WHILE Robert Burns’ birthday was being celebrated the world over, there was a cosy corner of Glasgow reserved for marking the centenary of esteemed folk songwriter Ewan McColl, whose recorded version of Burns’ A Man’s a Man for A’ That opened proceedings and set the lyrical tone for this tribute.
Blood & Roses: The Songs of Ewan MacColl
Glasgow Royal Concert Hall
Rating: * * * *
Though pitched as a birthday party, curated and hosted by MacColl’s sons Neill and Calum with warm, witty memories from his wife Peggy Seeger recited in absentia, many of the songs selected for interpretation were written to challenge and provoke; others, such as The Battle Is Done With, delivered with great storytelling character by Jarvis Cocker, were written to bear witness to a lifestyle.
There were ample fine examples of his radio ballads inspired by the travelling community, including Freeborn Man of the Travelling People, led by Martin Carthy, and The Moving On Song, wonderfully rendered by his wife Norma Waterson, in remembrance of the late Sheila Stewart and Ray Fisher.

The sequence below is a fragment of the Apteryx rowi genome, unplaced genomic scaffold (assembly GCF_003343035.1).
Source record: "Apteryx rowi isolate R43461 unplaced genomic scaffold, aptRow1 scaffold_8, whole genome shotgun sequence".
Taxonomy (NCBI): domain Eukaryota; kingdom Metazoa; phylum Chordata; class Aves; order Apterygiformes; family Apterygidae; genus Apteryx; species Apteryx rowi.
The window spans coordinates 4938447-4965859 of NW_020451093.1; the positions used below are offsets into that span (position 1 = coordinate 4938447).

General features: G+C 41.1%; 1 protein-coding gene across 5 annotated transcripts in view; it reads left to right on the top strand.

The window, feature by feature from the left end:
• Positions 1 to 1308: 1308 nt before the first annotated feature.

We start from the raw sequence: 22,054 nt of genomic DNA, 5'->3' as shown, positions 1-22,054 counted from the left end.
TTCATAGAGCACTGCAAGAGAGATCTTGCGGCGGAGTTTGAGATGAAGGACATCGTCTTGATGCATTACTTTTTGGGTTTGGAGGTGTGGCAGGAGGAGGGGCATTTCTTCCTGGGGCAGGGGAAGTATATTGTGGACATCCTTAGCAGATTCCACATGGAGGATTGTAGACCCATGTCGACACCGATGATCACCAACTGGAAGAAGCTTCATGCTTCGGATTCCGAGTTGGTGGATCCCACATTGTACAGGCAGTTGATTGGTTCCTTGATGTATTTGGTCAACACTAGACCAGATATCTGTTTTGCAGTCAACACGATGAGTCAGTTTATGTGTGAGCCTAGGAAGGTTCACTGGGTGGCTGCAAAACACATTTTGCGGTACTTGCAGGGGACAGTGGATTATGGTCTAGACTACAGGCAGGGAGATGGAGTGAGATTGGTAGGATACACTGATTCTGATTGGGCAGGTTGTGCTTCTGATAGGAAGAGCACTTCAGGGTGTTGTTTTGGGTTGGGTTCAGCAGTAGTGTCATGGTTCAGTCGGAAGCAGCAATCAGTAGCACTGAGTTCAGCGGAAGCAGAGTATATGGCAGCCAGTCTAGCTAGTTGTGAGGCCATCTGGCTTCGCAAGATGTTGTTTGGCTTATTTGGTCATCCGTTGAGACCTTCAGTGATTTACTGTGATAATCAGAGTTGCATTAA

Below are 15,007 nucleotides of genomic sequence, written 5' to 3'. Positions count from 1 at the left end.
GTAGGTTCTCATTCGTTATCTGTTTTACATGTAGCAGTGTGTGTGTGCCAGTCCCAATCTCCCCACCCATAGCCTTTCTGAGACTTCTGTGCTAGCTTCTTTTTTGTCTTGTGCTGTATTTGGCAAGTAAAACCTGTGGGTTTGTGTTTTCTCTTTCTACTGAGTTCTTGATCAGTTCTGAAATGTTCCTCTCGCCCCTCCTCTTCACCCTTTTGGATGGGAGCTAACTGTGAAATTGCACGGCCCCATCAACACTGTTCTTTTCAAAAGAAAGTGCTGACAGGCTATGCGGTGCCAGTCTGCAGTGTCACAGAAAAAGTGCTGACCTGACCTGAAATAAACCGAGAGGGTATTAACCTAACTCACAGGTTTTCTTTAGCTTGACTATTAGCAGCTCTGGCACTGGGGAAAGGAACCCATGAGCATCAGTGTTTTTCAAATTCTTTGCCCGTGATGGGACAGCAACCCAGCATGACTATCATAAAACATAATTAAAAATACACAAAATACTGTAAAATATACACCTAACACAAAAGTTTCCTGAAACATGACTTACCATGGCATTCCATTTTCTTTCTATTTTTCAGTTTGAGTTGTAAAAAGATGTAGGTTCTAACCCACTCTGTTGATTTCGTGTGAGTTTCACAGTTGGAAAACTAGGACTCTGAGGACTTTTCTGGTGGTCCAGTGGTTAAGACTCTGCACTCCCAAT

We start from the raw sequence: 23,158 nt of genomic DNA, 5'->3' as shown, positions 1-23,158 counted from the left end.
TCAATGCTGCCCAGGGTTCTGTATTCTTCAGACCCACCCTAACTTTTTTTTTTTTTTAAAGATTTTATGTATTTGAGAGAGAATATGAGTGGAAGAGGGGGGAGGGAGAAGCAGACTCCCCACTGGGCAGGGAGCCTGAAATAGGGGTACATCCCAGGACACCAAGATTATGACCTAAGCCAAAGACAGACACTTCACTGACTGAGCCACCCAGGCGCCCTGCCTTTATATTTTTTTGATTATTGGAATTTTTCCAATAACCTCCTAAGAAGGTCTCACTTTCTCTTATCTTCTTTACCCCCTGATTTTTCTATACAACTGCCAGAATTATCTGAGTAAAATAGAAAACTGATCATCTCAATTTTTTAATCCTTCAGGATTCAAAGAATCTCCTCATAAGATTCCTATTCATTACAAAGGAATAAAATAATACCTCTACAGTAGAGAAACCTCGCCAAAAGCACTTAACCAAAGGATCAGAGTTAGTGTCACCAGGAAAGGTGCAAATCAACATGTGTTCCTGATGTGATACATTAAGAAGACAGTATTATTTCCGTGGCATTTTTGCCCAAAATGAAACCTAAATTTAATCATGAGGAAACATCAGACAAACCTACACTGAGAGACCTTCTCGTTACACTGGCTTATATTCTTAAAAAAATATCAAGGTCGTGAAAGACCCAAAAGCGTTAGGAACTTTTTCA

MacColl’s ability to write straight from the heart was keenly captured in Eliza Carthy’s sorrowful singing and fiddle playing on Alone, Paul Buchanan’s husky take on The First Time Ever I Saw Your Face and his sons’ tender rendering of Sweet Thames Flow Softly and The Joy Of Living.
Keeping it in the family, MacColl’s grandsons joined a lusty male voice troupe for a trio of shanties and there were massed renditions of Dirty Old Town and The Manchester Rambler to round off a big-hearted evening which was truly an education and a pleasure.